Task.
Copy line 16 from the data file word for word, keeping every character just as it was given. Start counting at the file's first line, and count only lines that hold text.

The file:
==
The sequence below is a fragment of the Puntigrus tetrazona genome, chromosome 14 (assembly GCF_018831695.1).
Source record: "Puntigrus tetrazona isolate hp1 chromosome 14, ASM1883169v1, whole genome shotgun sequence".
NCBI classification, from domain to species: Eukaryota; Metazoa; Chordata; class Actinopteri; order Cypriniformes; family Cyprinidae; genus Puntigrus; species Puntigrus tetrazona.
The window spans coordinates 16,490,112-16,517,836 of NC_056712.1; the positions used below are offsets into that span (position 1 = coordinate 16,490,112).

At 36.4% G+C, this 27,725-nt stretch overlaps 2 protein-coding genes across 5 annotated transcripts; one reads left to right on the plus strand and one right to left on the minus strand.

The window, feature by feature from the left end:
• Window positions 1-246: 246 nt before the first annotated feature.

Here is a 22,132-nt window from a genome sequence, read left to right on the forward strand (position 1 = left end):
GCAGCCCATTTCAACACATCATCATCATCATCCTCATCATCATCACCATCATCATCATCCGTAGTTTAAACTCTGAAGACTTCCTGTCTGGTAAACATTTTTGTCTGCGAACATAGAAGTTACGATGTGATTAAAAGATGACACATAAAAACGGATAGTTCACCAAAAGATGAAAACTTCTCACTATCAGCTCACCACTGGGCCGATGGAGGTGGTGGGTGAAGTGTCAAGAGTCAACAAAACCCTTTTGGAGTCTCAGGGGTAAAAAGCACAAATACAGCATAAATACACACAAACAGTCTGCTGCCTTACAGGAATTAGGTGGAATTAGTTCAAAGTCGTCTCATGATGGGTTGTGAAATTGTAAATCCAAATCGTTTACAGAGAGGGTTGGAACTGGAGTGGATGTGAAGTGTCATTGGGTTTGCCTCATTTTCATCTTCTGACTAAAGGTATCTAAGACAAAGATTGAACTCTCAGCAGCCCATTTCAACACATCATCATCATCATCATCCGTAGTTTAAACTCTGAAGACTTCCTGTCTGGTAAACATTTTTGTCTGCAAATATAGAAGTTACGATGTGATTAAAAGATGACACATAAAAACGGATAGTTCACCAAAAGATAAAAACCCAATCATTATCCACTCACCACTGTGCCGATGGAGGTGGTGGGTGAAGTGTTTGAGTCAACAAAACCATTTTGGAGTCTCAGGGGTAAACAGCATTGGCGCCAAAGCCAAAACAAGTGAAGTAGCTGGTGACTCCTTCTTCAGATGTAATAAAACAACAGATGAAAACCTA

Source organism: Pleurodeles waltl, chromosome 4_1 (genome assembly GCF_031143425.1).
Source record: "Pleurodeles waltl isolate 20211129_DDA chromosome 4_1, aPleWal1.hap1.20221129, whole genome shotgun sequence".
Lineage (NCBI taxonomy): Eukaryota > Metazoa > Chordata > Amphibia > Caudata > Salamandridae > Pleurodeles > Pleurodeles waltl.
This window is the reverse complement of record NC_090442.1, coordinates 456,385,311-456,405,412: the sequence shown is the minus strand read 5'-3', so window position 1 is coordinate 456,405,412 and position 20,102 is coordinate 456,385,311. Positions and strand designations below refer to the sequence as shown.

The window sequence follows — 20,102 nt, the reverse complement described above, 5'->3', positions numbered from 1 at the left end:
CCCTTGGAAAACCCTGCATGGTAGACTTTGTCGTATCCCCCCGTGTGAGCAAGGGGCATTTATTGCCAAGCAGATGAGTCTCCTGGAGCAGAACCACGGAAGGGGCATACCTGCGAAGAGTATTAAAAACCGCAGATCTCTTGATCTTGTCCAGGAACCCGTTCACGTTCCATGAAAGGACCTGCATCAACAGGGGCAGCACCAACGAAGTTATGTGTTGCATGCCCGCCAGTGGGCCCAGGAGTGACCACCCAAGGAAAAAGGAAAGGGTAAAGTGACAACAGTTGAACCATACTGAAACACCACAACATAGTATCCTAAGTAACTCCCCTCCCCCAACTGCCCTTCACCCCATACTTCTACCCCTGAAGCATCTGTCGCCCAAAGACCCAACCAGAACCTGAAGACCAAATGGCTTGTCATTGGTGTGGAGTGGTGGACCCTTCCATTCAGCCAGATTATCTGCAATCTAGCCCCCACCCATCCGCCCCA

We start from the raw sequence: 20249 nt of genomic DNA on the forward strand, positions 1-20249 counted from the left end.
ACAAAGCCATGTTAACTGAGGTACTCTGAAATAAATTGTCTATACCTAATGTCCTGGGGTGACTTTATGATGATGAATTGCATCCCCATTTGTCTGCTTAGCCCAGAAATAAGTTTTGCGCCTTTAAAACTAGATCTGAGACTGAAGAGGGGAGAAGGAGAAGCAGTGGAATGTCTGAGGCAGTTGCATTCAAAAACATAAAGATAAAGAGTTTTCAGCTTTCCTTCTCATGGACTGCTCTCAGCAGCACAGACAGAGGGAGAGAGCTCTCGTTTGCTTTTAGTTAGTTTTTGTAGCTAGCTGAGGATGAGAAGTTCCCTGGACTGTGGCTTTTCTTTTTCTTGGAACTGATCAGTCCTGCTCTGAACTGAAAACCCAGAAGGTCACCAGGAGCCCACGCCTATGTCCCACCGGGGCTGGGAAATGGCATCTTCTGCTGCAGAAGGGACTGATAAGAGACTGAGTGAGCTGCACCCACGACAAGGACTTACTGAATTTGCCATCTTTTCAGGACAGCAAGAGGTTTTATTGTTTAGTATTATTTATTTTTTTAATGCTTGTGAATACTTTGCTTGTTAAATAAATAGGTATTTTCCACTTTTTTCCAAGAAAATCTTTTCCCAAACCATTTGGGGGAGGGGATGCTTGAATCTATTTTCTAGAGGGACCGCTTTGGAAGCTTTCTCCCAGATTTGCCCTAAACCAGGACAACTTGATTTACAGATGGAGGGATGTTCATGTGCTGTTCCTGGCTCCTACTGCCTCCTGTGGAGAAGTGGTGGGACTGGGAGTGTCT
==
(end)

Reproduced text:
We start from the raw sequence: 20249 nt of genomic DNA on the forward strand, positions 1-20249 counted from the left end.